There are many, many people who I know (but don’t really know). I live in an all-girls residence near Capitol Hill, and I work in an office, so I suppose that is to be expected.
Still, my (non)relationships with these people are very interesting to me.
There are certain people who work in my office . We pass each other in the corridors. We say hi. We exchange the occasional nod/smile of recognition while in line for lunch or coffee. Yes, yes, I should talk to them; one, that’s how networking works, and two, when I finally strike up a conversation, I learn the most interesting things. Well, either that, or we swap stories about the weather.
…usually, we just swap stories about the weather.
There’s a girl who sometimes sits at my usual dinner table. I think she goes to law school. We’ve laughed together a few times. I don’t know her name. I don’t know where she’s from. When she’s gone, I will notice–but will probably never get a chance to say “bye.”
There’s a girl whose room is next to mine. I know she hears me playing guitar for hours every day. I wonder if that’s annoying. It’s annoying for me when she sings to herself, at least sometimes. She has a beautiful voice, and I like it during the day, but…show tunes at 11:30 pm? Really?
(We should probably jam together, I know, but I don’t know who she is. I couldn’t even point her out in a line up. Not unless everyone in that line up belted out “I Dreamed a Dream.”)
My relationships in DC are all real, all the time. I know people insofar as the roles they play in my life. No Facebook friendships, save for a few girlfriends and fellow interns. Only a few names. Phone numbers exchanged if we’re meeting up later, and even then, my phone isn’t texting properly these days.
What are “friends,” then? I don’t know. Maybe the “friend” title belongs to my temporary confidants, the people who know me by name, who visit museums with me, who tease me about being Canadian. Maybe I could stretch it to include the faces of people who simply recognize me, and I them. Or even those who share humanity with me in any way, however briefly: anything ranging from a split-second smile, to a night of TV in the common room, to a handshake and the words ‘Peace’ at church. Who says friendship has to last more than a few seconds?
“People come into your life for a reason, a season, or a lifetime.”
Let’s add on to that pretty little cliche, shall we? People also come into your life just to laugh with you when you awkwardly trip up the stairs. Or to silently inspire your next haircut. Or to just be attractive. Or to be intriguing. Or to remind you that you need, need, need to come up with better ice breaker lines.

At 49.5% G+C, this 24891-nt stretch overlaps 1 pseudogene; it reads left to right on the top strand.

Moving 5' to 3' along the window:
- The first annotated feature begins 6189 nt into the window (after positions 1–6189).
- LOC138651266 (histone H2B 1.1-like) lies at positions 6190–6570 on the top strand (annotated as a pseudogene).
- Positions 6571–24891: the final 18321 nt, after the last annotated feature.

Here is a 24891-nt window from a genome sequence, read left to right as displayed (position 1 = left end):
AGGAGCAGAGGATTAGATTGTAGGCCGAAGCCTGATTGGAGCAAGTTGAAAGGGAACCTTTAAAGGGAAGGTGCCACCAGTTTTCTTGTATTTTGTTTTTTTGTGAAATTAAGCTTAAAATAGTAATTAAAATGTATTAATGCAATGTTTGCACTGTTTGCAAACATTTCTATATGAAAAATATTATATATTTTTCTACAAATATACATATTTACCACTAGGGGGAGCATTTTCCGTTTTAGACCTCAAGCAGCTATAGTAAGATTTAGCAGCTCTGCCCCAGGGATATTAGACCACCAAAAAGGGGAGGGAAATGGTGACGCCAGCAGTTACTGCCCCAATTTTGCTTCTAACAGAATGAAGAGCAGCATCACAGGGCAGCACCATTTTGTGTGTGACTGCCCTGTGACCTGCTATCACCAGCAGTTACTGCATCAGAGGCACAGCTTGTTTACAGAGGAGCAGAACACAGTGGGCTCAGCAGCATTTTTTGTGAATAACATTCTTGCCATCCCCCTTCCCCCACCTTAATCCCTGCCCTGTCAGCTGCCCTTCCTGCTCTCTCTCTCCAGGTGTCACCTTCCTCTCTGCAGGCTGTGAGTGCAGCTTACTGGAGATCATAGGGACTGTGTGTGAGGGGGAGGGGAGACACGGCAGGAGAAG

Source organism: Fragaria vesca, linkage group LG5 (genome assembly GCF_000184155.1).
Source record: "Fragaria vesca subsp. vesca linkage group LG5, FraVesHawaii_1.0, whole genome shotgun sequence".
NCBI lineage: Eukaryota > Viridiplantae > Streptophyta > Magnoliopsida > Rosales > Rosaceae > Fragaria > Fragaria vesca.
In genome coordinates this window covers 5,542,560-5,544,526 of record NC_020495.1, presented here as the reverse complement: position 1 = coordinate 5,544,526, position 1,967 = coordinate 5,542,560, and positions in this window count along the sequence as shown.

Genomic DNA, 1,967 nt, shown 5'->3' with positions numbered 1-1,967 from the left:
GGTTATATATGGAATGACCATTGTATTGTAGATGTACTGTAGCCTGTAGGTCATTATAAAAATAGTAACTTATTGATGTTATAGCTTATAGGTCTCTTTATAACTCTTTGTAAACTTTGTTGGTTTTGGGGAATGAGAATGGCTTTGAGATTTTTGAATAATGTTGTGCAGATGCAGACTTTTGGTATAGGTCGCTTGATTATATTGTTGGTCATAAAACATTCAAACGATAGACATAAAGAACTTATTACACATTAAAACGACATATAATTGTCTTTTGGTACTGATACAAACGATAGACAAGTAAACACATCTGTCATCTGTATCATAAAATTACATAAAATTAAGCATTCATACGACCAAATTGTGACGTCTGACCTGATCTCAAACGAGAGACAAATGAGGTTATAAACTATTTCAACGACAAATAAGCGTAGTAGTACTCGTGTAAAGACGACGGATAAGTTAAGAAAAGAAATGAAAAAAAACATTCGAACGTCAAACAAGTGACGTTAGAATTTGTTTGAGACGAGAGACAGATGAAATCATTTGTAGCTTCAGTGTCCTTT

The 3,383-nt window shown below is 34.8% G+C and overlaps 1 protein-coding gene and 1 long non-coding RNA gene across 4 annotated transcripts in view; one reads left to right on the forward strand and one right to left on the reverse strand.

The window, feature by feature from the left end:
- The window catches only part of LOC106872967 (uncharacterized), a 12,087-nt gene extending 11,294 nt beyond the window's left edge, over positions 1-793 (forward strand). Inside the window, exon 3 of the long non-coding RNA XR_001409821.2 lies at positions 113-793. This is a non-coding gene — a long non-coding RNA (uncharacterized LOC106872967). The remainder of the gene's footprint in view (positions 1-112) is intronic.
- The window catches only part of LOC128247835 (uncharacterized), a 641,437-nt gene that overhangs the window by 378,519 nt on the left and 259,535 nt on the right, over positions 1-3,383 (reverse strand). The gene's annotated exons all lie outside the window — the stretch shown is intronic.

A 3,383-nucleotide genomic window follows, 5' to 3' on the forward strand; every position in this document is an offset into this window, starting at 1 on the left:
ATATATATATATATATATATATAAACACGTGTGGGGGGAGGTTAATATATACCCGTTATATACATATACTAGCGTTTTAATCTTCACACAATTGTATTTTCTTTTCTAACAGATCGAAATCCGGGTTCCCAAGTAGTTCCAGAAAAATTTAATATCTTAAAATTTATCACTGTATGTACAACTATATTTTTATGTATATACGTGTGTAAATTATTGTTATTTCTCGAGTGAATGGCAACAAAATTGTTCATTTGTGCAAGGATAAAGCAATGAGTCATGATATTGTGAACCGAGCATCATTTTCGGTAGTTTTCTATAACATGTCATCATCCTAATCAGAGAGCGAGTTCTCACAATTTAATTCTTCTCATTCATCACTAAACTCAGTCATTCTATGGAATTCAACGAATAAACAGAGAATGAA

And that’s the entire role some people play in my life. You’re real pretty, sir. I am officially self-conscious. Have a nice day.
Where does the “friend” title come in? To be sure, it’s some point after two people acknowledge each other. Usually a long while after. “Friendship” usually refers to four hour bonding conversations, late nights, phone calls, inside jokes.
But that doesn’t mean I don’t have a relationship (however small and one-sided) with the voice I hear through my bedroom wall, or the girl at the dinner table, or my more mysterious co-workers. For some reason, I know who certain people are. And if that sounds creepy to you, well, there are definitely people I have never “met” who know who I am.
Example A: Last summer, while walking through Major’s Hill park, I made eye contact with some guy walking by. He had a ratty homeless look, though not in an overly scary way. He was carrying half a set of crutches, limping just a little bit. When he saw me, his face lit up.
“Hey! Hey, it’s you! Good to see you!”
“H…hi!” I greeted him pretty warmly, hoping I would somehow remember who he was.
We both kept walking, but as he passed by he added: “Your hair looks different, did you cut it? It looks lighter too. You must’ve redone your highlights. Looks really good.”
He was right. My hair was straightened, with bangs carved in just over the weekend. The colour comment was affirmative too; between sunlight and the right shampoo, my blonde highlights had strengthened majorly.
Who was this guy? Still. No. Clue. But no, no, I wasn’t creeped out by it. I think it’s far more natural to notice someone who hangs around the same area as you to than it is to have “Facebook friends,” really. This man recognized me, whether I recognized him or not, because we lived in the same spot. Because I worked in the Byward Market, and the Market was clearly his ‘hood. Because he liked my hair, and he noticed when it changed. And that’s nice. In a way, that should be totally normal.
These Washington DC “relationships” feel totally normal, too. Here, I have a limited supply of four hour bonding conversations, late nights, phone calls, and inside jokes. But I sure have a lot of minute-long “friendships.” I have a lot of people who I know (but don’t really know).
And if they get a hair cut? Yeah.
I will probably notice.
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